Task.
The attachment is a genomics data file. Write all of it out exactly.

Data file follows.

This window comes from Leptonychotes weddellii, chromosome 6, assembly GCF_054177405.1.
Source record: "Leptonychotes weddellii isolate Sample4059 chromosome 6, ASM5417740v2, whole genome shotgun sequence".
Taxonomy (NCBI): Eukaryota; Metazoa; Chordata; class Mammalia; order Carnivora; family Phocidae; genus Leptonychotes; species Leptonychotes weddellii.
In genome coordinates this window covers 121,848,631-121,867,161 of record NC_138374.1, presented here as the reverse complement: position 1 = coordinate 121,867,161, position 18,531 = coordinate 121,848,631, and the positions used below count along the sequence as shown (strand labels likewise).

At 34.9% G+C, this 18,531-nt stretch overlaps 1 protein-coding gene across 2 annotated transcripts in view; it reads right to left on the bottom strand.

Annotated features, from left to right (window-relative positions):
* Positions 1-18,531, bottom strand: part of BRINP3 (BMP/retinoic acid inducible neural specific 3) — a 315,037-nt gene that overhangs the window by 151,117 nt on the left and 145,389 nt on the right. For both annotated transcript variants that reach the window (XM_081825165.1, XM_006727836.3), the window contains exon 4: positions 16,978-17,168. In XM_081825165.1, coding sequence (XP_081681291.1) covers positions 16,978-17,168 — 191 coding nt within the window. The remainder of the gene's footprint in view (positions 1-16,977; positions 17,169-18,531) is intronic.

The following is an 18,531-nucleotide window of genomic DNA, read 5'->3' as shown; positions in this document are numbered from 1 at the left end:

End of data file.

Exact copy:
This window comes from Leptonychotes weddellii, chromosome 6, assembly GCF_054177405.1.
Source record: "Leptonychotes weddellii isolate Sample4059 chromosome 6, ASM5417740v2, whole genome shotgun sequence".
Taxonomy (NCBI): Eukaryota; Metazoa; Chordata; class Mammalia; order Carnivora; family Phocidae; genus Leptonychotes; species Leptonychotes weddellii.
In genome coordinates this window covers 121,848,631-121,867,161 of record NC_138374.1, presented here as the reverse complement: position 1 = coordinate 121,867,161, position 18,531 = coordinate 121,848,631, and the positions used below count along the sequence as shown (strand labels likewise).

At 34.9% G+C, this 18,531-nt stretch overlaps 1 protein-coding gene across 2 annotated transcripts in view; it reads right to left on the bottom strand.

Annotated features, from left to right (window-relative positions):
* Positions 1-18,531, bottom strand: part of BRINP3 (BMP/retinoic acid inducible neural specific 3) — a 315,037-nt gene that overhangs the window by 151,117 nt on the left and 145,389 nt on the right. For both annotated transcript variants that reach the window (XM_081825165.1, XM_006727836.3), the window contains exon 4: positions 16,978-17,168. In XM_081825165.1, coding sequence (XP_081681291.1) covers positions 16,978-17,168 — 191 coding nt within the window. The remainder of the gene's footprint in view (positions 1-16,977; positions 17,169-18,531) is intronic.

The following is an 18,531-nucleotide window of genomic DNA, read 5'->3' as shown; positions in this document are numbered from 1 at the left end: